The patient experience (PX) starts long before someone steps through your doors. Patients turn to digital tools—like review sites and directories—to evaluate and choose healthcare providers and book appointments. And the pandemic has reinforced patients’ reliance on all things “digital,” hardcoding online consumer behaviors into the healthcare journey.
A Press Ganey study of more than 1,000 patients finds that how they make healthcare decisions today increasingly resembles “shopping” behaviors in consumer sectors—like retail, travel, and hospitality. The new patient experience extends beyond hospital walls to the digital marketplace. This creates a new imperative for PX leaders: The pre- and post-visit consumer experience (CX) is now intrinsically linked to the traditional “patient experience,” and it must be prioritized as part of any PX improvement plan.
The patient experience starts online
Even with more tools and resources at their disposal, 54.4% of consumers consider the healthcare journey difficult today (up from 50.4% in 2019). The top three challenges are: (1) appointment availability, (2) finding an in-network doctor, and (3) taking too much time. These pain points are driving consumer preferences for digital platforms and mobile devices in managing care.
Healthcare consumers expect easy access to care and a streamlined experience at every touchpoint—starting with digital search. Search engines are the most frequently used resource (65.4%), but they’re usually just a jumping-off point: Consumers check ~3 different sites in their care-selection journey. Ensuring your organization’s and its physicians' listings are updated everywhere is critical to get the right information in front of prospective patients. Outdated and incorrect data erodes trust with consumers who would otherwise choose your organization—and it’s increasingly difficult to bounce back.
Friction anywhere along the journey impedes patient acquisition, especially if it happens early on. Incomplete listings information would discourage over a third of patients from booking an appointment, and ~35% say the same about an antiquated, hard-to-navigate site. 31.7% also agree that an incomplete profile on a hospital find-a-doctor or third-party directory would be a deal-breaker. Keeping name, address, and phone number (also known as NAP) consistent across listings is key to reducing frustration and, importantly, building trust.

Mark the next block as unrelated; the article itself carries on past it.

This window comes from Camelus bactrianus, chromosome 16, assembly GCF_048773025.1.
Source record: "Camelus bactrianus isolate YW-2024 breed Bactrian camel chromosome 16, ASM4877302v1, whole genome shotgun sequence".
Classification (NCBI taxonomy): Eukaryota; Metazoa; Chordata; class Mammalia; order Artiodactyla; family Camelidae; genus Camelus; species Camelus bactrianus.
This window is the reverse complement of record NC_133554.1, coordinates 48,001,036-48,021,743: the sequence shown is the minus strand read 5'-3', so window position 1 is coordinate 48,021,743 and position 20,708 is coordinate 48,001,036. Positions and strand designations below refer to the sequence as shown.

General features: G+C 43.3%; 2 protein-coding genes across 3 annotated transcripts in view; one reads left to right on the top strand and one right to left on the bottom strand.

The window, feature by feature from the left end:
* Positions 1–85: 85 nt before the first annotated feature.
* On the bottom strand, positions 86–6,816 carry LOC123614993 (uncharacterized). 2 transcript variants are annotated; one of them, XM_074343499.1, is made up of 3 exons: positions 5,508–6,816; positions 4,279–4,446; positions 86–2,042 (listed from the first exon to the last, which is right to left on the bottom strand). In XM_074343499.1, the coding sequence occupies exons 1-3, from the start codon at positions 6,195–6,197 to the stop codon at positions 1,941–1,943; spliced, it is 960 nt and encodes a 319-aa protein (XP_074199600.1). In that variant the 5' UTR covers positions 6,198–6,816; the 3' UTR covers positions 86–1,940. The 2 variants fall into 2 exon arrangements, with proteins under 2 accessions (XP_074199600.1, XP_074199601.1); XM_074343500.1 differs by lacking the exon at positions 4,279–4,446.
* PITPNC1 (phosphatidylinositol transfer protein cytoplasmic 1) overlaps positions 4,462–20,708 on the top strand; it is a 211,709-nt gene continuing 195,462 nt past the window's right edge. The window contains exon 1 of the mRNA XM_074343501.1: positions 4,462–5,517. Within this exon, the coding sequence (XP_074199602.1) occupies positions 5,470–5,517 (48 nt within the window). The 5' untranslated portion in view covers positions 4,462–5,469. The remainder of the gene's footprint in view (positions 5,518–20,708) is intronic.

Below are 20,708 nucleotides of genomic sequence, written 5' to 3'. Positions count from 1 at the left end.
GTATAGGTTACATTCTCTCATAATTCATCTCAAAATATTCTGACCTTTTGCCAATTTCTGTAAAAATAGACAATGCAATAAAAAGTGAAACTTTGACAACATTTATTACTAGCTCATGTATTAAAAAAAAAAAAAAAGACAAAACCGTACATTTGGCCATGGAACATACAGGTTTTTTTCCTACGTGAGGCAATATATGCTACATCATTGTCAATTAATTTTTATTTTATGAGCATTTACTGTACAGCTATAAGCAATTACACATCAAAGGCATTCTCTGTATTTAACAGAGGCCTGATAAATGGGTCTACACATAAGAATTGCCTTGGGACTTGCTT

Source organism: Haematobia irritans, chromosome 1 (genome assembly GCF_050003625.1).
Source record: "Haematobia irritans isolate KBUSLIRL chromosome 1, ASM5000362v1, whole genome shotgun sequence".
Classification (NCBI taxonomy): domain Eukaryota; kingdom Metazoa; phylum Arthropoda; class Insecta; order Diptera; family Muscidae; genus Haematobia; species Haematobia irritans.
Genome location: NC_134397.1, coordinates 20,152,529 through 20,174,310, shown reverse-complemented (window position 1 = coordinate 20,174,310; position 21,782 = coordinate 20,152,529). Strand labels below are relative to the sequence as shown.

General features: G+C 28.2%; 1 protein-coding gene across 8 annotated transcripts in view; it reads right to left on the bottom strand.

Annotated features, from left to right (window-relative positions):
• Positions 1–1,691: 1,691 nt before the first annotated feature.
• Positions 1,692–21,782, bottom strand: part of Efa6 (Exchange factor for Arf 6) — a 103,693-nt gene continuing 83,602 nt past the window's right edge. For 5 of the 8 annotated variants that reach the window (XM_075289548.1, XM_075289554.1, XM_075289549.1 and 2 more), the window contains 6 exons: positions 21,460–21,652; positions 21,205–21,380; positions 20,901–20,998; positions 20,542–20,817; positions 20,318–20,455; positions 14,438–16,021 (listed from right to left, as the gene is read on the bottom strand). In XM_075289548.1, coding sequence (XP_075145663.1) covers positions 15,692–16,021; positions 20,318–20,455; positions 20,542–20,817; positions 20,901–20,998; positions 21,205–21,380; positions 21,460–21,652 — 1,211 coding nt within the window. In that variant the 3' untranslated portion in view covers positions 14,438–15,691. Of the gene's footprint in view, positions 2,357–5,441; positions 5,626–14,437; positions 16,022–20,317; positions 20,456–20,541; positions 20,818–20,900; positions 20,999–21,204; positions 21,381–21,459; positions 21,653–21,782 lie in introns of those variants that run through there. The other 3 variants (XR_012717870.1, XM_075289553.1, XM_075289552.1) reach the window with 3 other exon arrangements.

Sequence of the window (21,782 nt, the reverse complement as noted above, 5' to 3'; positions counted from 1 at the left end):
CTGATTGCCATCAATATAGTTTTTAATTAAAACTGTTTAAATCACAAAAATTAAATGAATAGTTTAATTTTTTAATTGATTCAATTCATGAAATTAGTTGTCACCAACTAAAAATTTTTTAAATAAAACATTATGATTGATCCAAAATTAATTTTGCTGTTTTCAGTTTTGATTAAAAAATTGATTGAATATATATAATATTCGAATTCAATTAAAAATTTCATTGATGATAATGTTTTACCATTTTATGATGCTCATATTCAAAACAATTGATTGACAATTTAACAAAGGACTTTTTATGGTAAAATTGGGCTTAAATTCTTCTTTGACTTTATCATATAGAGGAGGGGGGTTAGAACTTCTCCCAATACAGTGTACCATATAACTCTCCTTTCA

Deliver service behaviors digitally
Patients maintain high standards throughout the healthcare experience. Consistently delivering compassionate connected care drives patient loyalty, but there’s more to customer service than what happens in the hospital or clinic. Organizations need to build compassionate, connected communication systems as well.
Accessibility and communication throughout the healthcare journey are critical to excellent CX and PX. One out of four patients reports that the ability to direct message (DM) or privately message a provider has impacted their decision to book an appointment. Difficulty contacting the office is the top reason a prospective patient would be discouraged from making an appointment. And nearly half say that the ability to make an appointment online has impacted their decision about healthcare providers, mirroring “click-to-buy" behaviors in the age of Amazon. Of course, in healthcare, the stakes are much higher. Once a patient has started to look elsewhere, any established provider relationships are less likely to get a second chance.
Online reputation sets the stage for PX
Transparent online feedback is the new litmus test for healthcare organizations. Most patients say a positive online reputation (4+ stars) is the greatest deciding factor in choosing one provider over another. With consumers increasingly relying on reviews, first impressions have never been more important. 61.2% of patients say poor quality of reviews (i.e., the reviews seem sponsored or untrustworthy) would discourage them from booking an appointment, while nearly a third say the same about not having enough reviews.
Consumers weigh multiple data points before booking, but online reviews and star ratings certainly take the cake. On average, consumers read around 5½ reviews before deciding about a doctor one way or another. 83% of patients will even check online ratings and reviews of a referred provider—and 84% would seek care elsewhere if that provider were rated under 4 stars. But securing those great reviews ties back to the patient experience and compassionate connected care at every touchpoint.
Close the loop by responding to all reviews, good or bad
Nobody likes seeing a poor review, but even top healthcare providers get them from time to time. First, there’s good news: Having one or two low-star reviews actually adds credibility to your online presence and reputation. And as long as you’re consistently collecting feedback, your less-than-glowing comments will get buried in no time.
Rather than approaching a negative online review as damage control, view it as an opportunity to help people, offer to correct the issue, reinforce your brand message, and broadcast your organization’s dedication to exceptional care—and service.
The line between the patient experience and the consumer experience is increasingly blurred. But at the end of the day, we’re talking about one human experience. Patients post reviews online, consumers use those reviews to make decisions, they then write reviews of their own, and the cycle continues. Without a PX strategy that integrates the consumer experience, any acquisition, satisfaction, and retention efforts will remain siloed—and fall short.
To identify gaps and opportunities in your organization’s PX and CX journey, reach out to a Press Ganey expert.